Fertilizer is a key piece of the puzzle when it comes to improving agricultural yields in developing countries. Despite widespread recognition of fertilizer's importance, however, many African farmers use substantially less fertilizer than their counterparts in Latin America and Asia. A new article in IFPRI's Insights Magazine examines why this is so, and how increasing competition in the global fertilizer market could help close the gap.

After being largely eliminated by structural adjustment programs in the 1980s and 1990s, large-scale input subsidy programs are regaining popularity throughout the developing world, particularly in Africa south of the Sahara. It's estimated that African countries spend, on average, 30 percent of their agriculture budgets on these programs, which aim to increase small farmers' investments in new technologies and increase agricultural production. Despite these programs' widespread use, however, debate abounds about how efficient input subsidy programs actually are.

Asia is a region characterized by unique agricultural and economic opportunities and challenges. In recent years, many Asian countries have made great strides in transforming their agricultural systems and reducing their numbers of poor and malnourished. Despite this progress, however, the region remains home to most of the world's poor and hungry, and faces additional challenges in the form of environmental degradation and climate change.

One of the most populous countries in the developing world, Bangladesh has made impressive strides in recent years in both food self-sufficiency and poverty reduction. Since 1990, Bangladesh's Global Hunger Index score has fallen from 37.9 to 24.0, meaning a fall from extremely alarming levels of hunger. And from 2000 - 2010, the incidence of poverty in the country declined from 49 percent to 32 percent. Still, much remains to be done to ensure that the country continues its upward climb.

Cross-posted from the International Food Policy Research Institute
By Sarah Dalane

Ethiopia faces many challenges, but the country is quickly shedding its label as one of the world’s poorest countries, finding itself today among the world’s 10 fastest growing economies. The question now at hand is how to sustain this historic growth, and emerge as a middle-income country by 2025. The Ethiopian government is turning to its leading—but one of its most underperforming— industries for the answer: agriculture.

It's become clearer and clearer in recent years that spikes in food prices can have significant impact on incomes, markets, and nutrition worldwide. Extreme fluctuations in the price of food can pose challenges for both consumers and producers, and also often lead to political and market overreaction such as export restrictions. While such policies are designed to protect domestic populations, they can further exacerbate price spikes on the international market and have devastating consequences for global food security.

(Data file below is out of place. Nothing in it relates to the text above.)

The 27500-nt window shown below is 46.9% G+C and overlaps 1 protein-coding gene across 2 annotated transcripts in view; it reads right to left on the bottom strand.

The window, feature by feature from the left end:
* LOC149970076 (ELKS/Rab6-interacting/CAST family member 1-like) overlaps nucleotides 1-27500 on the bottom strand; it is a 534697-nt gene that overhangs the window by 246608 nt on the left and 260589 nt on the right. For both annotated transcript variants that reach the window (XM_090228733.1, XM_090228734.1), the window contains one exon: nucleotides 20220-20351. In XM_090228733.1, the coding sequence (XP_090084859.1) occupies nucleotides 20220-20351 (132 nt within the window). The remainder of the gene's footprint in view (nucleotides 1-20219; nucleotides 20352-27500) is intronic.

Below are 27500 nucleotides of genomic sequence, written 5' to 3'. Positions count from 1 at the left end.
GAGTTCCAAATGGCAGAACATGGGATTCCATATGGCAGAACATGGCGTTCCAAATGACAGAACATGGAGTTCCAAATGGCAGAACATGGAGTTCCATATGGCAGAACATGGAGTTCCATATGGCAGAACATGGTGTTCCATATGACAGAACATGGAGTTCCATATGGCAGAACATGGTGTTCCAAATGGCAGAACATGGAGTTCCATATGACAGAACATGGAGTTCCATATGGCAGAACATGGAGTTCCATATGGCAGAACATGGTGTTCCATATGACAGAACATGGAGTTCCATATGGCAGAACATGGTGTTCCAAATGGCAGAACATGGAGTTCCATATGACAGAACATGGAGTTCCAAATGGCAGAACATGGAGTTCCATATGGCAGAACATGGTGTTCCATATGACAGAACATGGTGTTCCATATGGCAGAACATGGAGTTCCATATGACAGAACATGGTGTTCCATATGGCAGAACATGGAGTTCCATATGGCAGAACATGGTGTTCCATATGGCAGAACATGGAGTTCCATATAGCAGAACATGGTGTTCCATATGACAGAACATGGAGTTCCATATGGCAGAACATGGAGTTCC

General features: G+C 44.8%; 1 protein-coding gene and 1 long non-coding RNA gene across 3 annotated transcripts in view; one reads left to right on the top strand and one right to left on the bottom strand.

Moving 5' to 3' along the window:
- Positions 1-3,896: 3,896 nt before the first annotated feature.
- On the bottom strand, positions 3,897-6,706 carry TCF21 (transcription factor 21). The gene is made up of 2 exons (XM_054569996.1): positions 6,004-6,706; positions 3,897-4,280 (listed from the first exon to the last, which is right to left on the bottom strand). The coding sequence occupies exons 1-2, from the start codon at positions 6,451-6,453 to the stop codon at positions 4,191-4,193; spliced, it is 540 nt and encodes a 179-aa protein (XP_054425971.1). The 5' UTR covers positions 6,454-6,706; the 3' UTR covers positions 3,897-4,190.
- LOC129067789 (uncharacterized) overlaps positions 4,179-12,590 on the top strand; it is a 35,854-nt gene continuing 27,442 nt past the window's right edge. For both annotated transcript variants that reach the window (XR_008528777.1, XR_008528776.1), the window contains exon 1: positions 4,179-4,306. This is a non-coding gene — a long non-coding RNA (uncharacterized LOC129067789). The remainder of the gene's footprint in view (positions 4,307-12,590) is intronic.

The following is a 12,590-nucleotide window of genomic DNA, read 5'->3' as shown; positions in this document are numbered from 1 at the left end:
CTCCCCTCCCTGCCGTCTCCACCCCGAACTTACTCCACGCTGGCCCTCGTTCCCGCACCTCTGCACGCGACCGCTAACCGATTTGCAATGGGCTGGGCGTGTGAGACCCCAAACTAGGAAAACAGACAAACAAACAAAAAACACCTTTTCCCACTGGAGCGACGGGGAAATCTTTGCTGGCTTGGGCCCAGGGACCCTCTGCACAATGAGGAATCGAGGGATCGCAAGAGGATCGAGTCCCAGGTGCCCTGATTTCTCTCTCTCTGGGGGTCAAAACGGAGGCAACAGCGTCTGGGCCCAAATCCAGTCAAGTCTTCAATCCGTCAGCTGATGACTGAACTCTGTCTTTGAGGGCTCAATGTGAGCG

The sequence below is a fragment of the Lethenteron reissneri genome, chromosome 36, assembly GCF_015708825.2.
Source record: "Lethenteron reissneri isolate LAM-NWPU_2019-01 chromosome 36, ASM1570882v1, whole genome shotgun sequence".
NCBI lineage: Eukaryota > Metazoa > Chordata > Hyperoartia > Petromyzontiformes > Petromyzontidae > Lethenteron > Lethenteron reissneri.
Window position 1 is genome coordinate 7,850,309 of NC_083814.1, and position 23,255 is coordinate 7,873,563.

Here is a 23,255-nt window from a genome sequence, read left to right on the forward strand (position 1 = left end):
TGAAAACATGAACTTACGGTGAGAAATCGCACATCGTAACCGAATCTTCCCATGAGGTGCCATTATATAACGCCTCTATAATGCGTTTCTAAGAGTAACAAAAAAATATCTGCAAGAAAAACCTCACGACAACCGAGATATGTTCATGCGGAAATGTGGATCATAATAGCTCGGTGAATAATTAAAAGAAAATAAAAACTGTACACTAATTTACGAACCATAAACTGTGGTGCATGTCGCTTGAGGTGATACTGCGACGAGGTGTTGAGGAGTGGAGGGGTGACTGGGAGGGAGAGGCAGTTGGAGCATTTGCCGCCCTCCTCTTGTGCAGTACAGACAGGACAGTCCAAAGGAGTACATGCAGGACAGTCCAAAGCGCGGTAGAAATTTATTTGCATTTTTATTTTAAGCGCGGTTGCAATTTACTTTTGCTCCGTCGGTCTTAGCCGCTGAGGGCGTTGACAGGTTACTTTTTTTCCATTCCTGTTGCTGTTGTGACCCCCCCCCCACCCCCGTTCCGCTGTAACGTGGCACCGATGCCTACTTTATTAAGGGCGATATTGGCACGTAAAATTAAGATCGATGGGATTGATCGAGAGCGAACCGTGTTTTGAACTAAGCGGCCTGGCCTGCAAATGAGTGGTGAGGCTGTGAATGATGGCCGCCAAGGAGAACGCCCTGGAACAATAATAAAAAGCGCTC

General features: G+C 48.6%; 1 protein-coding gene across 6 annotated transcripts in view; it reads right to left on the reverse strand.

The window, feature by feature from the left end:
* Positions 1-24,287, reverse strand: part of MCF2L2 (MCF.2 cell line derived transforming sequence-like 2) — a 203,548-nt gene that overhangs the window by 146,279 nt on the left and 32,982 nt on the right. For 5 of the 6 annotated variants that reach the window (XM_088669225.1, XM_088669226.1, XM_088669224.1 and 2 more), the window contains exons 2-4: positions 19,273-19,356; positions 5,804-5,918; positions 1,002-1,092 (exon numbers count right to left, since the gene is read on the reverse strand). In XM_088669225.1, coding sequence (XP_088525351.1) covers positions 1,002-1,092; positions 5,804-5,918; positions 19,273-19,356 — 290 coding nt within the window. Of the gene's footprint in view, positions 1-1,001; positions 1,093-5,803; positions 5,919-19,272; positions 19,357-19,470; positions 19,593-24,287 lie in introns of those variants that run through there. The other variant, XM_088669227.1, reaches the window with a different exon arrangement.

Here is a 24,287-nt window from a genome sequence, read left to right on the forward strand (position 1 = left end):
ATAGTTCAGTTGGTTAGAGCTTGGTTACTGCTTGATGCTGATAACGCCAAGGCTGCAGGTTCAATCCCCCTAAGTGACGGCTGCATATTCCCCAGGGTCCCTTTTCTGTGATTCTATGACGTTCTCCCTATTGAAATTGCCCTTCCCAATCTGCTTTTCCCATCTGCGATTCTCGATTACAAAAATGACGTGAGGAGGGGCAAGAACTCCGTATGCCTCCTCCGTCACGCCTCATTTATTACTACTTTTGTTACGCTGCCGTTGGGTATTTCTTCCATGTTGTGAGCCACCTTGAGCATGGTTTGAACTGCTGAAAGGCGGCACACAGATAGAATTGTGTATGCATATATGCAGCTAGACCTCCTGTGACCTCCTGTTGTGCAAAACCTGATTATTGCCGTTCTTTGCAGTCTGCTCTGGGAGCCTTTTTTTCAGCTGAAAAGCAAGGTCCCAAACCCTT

With breaking news about new cases of highly pathogenic avian influenza (HPAI) coming out of China, questions arise again about how this disease is transmitted and what can be done to prevent future outbreaks. While the Chinese government has heightened disease detection efforts and increased prevention, control, and communications efforts in response to the recently reported cases, a strong global response is also necessary to control the spread of this disease.

Effective policymaking relies on sound knowledge. Knowing what works and what doesn't, who the target population is and what they need, and what the situation is really like "on the ground" is crucial to ensuring that policies and programs have the desired impacts. But all too often, critical information is out of date, difficult to locate and access, or even nonexistent.

Today marks the 20th annual World Water Day, an event centered on increasing recognition of the importance of freshwater and advocating for the sustainable management of the world’s freshwater resources. This year’s World Water Day is dedicated to the theme of international water cooperation and is coordinated by UNESCO in collaboration with UNECE and UNDESA on behalf of UN-Water.